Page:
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12-11-2010
  196
Once King
 
Desi's Avatar
 
Join Date: Jul 2009
Location: Baltimore
Gender: homme
Posts: 587
my blog is juvenile and hardly gets updated. I may make a few posts here and there if I acquire something I was really wishing for but other than that it is just a few choice words of what was on my mind. My sub-par time management makes it impossible to have a decent blog schedule since I would rather stare at a wall and do nothing it seems.

I do feel good after a well put together blog posts though.

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13-11-2010
  197
front row
 
PerfectPerfect's Avatar
 
Join Date: Mar 2007
Location: Las Vegas
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Posts: 259
That is where you have to ask yourself why are you even doing your blog? For yourself, for your readers? Both? for money? For fame? If it is fulfilling to do one post a day, week, or month why wouldnt it be okay?

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15-11-2010
  198
scenester
 
Join Date: Jul 2010
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Posts: 73
PerfectPerfect, I agree!

I started blogging about fashion in 2006 because it was such a relief to have an outlet to muse about things I found interesting, and my early posts didn't have much discipline to them at all - they were truly random.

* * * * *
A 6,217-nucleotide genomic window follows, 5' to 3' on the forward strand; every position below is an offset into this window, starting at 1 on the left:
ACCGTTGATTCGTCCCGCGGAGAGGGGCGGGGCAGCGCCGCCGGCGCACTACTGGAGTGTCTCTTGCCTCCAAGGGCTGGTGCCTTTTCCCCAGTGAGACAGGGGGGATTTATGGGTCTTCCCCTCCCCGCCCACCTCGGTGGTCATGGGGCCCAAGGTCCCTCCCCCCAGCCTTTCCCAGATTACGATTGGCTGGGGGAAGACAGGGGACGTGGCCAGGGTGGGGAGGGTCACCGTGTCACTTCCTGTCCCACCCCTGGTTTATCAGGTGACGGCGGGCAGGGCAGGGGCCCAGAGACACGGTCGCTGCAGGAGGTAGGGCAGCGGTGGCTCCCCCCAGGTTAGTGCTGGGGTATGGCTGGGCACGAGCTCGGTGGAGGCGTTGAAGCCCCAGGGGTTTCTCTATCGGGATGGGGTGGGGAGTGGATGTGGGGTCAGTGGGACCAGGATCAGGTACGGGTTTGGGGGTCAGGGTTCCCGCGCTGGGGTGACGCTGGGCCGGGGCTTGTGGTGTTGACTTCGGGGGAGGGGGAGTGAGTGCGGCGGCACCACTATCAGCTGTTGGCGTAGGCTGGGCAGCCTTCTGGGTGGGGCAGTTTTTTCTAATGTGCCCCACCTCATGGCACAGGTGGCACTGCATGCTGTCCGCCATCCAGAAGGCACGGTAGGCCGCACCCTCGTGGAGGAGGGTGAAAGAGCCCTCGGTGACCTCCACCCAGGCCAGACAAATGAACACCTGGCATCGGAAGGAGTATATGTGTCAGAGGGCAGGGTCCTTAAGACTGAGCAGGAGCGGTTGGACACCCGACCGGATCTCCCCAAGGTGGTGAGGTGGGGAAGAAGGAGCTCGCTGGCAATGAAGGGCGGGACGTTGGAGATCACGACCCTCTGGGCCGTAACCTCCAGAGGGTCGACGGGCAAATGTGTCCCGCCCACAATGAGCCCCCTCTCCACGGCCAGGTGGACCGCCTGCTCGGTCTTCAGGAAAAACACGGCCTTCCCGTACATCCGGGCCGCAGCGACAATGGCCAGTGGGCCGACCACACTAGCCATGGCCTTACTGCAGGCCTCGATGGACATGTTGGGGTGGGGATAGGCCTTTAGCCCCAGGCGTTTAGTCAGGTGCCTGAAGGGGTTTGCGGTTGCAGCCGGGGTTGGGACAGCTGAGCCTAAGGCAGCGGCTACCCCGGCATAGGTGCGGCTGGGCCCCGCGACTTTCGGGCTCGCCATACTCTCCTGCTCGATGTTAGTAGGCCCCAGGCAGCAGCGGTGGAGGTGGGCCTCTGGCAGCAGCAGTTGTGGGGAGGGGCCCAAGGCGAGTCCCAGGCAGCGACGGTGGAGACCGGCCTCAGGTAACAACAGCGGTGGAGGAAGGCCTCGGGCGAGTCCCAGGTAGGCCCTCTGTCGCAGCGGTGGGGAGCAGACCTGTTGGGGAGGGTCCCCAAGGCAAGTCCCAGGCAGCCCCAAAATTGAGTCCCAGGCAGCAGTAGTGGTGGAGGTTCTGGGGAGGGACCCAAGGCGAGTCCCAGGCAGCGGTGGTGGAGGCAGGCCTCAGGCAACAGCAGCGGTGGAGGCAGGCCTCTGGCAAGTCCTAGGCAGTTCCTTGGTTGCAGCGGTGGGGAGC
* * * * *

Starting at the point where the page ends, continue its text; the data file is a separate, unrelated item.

Over the years, having a place to gather what inspires me and what I like and what I acquire etc has helped me hone my tastes and preferences and explore what truly inspires me.

It's also a space for me to keep track of what I buy, what I wear (sometimes) and make sure that I shop in a disciplined, well-thought out way. It's like accounting.

I blog for very personal reasons and I don't think I get much hits since I don't get contacted by PRs...I think of it as a fashion diary and my own personal coffee table book, a place where I make sense of my thoughts and collect what visually inspires me. On a blog you can sieve out what truly interests you into your personal magazine, and that's what I find liberating.

I think I'd like to have more of a dialogue going on with my blog, and I'll work on that, but the beauty of a blog is that you're really beholden to no one but yourself (while observing the basic rules of publishing eg credits and sources of course) and worrying about readers is really not my responsibility.